Yugoslavia in the Shadow of War: Veterans and the Limits of State Building, 1903–1945

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Cambridge University Press, Jun 25, 2015 - History - 287 pages
The Yugoslav state of the interwar period was a child of the Great European War. Its borders were superimposed onto a topography of conflict and killing, for it housed many war veterans who had served or fought in opposing armies (those of the Central Powers and the Entente) during the war. These veterans had been adversaries but after 1918 became fellow subjects of a single state, yet in many cases they carried into peace the divisions of the war years. John Paul Newman tells their story, showing how the South Slav state was unable to escape out of the shadow cast by the First World War. Newman reveals how the deep fracture left by war cut across the fragile states of 'New Europe' in the interwar period, worsening their many political and social problems and bringing the region into a new conflict at the end of the interwar period.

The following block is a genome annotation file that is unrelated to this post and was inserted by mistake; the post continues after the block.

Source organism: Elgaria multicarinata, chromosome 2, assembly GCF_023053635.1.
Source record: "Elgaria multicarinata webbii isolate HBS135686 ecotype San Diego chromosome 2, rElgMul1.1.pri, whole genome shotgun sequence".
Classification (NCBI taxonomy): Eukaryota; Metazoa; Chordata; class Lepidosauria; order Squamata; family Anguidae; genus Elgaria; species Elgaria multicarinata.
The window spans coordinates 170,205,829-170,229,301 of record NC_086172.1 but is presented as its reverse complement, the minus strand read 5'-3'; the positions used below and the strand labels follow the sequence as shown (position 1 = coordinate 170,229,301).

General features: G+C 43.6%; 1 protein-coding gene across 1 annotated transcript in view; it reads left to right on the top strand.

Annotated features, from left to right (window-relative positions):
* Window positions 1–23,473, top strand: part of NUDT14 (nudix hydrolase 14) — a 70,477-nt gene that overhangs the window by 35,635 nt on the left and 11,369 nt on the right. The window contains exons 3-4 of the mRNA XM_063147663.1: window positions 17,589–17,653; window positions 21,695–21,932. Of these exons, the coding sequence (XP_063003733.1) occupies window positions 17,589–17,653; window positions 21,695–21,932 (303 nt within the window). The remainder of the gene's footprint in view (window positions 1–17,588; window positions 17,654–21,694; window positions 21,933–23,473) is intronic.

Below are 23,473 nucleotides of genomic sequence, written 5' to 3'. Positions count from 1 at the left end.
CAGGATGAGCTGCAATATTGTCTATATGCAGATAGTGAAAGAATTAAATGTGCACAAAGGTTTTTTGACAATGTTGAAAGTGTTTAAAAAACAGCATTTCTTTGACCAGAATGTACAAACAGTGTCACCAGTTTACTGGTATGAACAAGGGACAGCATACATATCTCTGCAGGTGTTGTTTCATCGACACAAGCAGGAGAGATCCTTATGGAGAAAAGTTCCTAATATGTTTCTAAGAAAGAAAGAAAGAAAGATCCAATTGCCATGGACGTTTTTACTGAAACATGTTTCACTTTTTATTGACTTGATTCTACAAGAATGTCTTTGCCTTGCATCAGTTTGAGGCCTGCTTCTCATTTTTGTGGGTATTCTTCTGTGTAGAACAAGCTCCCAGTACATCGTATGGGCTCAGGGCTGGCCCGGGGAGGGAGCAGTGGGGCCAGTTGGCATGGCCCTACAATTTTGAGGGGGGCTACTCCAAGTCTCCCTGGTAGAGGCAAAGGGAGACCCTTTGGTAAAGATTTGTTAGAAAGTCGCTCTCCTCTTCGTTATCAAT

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About the author (2015)

John Paul Newman is Lecturer in Twentieth-Century European History at Maynooth University, Ireland. He was a postdoctoral fellow at University College Dublin and a research fellow at the Imre Kertesz Kolleg in Jena. He is co-editor (with Julia Eichenberg) of The Great War and Veterans' Internationalism (2013).

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